What do you call accepting of personal responsibility for one’s own results? In a word, maturity. Maturity IS personal growth. It isn’t reaching a level of perfection or of taking less risks, or having less failures, or even of committing less mistakes, but finally accepting that I am who I am, I am where I am, I have what I have, because of my decisions, and if that I am to advance from here, I need to grow – personally. I can’t hide behind my team, my family, my nationality, my excuses, nor my bright ideas. I, David Bonifacio, need to accept responsibility and do whatever it takes to fulfill what’s required.

This is why I ignore 99% of the business advice out there and focus on the information that will help me satisfy the requirements of my responsibilities. It doesn’t matter how cute or good sounding it seems, if it doesn’t help me be more responsible it is virtually worthless to me. Professional growth does not come from buying new gadgets, downloading new productivity apps, applying some life hack, nor getting a promotion. Professional growth starts and continuous through the acceptance of more and more responsibility. I love this approach because it puts my promotion in my hands, not someone else’s. I don’t need anyone to promote me. By increasing my sphere of responsibility, by being more and more personally accountable, I am promoting myself.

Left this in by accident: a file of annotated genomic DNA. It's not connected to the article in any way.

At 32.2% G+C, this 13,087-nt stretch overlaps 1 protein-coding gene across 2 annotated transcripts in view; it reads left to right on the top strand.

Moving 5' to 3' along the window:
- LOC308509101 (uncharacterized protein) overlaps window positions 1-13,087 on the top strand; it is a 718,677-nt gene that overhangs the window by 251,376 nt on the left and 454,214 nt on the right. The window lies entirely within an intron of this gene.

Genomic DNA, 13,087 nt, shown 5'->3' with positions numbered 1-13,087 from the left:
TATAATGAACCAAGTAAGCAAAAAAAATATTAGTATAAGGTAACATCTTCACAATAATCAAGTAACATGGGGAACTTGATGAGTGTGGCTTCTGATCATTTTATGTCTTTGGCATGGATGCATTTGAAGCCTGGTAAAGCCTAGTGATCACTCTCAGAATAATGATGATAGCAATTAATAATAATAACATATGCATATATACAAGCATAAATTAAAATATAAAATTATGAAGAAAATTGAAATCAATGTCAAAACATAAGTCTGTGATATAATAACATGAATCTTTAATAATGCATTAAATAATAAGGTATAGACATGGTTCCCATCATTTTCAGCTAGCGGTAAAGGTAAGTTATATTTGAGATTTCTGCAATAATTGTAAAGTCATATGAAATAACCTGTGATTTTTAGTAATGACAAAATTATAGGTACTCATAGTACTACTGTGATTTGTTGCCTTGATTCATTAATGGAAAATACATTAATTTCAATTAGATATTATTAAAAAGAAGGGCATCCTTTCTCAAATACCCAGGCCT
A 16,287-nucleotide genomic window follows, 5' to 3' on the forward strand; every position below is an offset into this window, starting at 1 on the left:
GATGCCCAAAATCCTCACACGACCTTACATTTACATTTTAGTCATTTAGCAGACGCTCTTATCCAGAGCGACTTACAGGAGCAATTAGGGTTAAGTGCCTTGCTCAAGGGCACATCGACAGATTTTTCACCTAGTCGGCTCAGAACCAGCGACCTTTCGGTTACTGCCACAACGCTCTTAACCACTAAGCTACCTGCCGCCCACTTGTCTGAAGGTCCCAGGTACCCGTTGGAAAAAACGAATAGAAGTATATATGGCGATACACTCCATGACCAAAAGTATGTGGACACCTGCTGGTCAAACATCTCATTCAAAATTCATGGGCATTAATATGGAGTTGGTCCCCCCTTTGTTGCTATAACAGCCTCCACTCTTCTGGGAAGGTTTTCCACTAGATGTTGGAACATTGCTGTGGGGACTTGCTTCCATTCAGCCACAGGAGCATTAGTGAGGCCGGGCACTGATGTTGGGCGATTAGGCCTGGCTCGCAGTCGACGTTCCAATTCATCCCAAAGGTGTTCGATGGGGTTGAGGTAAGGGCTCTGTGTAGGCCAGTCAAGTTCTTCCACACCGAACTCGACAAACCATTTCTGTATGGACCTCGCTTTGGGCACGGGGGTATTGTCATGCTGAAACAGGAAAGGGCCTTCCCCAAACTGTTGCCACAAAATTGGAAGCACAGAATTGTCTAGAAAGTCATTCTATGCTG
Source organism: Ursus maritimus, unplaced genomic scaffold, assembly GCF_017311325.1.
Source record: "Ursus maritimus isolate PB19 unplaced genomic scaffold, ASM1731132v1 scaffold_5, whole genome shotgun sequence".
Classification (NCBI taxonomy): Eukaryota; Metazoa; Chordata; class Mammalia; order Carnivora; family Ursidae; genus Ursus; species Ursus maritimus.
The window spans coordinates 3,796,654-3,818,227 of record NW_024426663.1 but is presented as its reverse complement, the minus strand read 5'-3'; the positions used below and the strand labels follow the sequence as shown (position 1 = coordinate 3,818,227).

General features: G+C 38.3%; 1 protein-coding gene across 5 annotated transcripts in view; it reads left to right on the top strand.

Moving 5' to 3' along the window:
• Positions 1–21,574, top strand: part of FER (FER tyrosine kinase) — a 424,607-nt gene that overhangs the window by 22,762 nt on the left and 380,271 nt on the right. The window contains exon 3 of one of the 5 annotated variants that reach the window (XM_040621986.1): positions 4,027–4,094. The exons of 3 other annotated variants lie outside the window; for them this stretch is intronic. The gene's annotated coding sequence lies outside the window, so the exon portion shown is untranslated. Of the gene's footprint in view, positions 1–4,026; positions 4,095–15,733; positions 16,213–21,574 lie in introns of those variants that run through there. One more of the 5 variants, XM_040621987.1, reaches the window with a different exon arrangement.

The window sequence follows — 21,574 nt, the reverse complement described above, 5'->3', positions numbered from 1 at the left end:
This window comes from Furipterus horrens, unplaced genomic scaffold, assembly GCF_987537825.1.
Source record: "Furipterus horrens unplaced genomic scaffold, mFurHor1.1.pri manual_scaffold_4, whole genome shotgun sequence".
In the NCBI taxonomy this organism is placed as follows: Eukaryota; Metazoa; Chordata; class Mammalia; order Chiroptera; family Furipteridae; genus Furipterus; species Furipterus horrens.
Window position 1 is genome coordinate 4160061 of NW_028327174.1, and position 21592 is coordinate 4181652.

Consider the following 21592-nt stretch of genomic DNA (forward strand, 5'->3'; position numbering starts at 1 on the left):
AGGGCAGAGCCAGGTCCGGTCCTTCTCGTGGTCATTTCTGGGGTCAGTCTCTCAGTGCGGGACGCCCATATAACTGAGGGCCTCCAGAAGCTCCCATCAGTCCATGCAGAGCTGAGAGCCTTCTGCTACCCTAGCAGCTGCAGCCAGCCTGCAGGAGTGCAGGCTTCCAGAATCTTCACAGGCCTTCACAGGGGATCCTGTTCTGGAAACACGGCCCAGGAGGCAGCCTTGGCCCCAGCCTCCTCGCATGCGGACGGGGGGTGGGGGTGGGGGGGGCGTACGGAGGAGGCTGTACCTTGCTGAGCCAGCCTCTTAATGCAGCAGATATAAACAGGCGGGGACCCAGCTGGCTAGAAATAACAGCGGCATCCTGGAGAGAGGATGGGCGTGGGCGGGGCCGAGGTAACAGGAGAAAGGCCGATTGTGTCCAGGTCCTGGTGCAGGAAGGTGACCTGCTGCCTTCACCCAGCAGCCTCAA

The bottomlife is this: Professional Growth Requires Personal Growth. Unless we deal with the personal weaknesses in our lives, we will never be truly professionally strong. Unless we deal with our personal bad habits, we will never be professionally sustainable. Unless we deal with our personal demons, we can expect those very demons to haunt our careers. I know this from experience. This is why I believe in a daily moment of prayer to spend time with God, because I know I have my own share of demons that I don’t want hurting what I’m building. Instead, I don’t want to react. I don’t want to be easily-triggered, easily-worried, easily threatened, and easily-angered. I want to understand, so I need to clarify. I want to be wise, so I need to be teachable. I want to achieve, so I need to be diligent. And the gap between who I want to be, what I want to achieve, and who I am now is vast! But I accept that reality, and embrace the responsibility to develop myself continuously.

And after all of that, what happens if I fail?

Then I failed. As simple as that.

But by being responsible, I improve my chances of success, though never really eliminating risk. Risk is part of life. Get used to it. At least, I wasn’t a coward, nor irresponsibile, lying to myself that the ills of the world were not of my doing, when my own lack of contribution made them possible. The goal of life is not to die unscathed. The goal of life is to love God and others with the outflow of the best possible version of you. #DB

Diligently Killing Ourselves

Diligently Killing Ourselves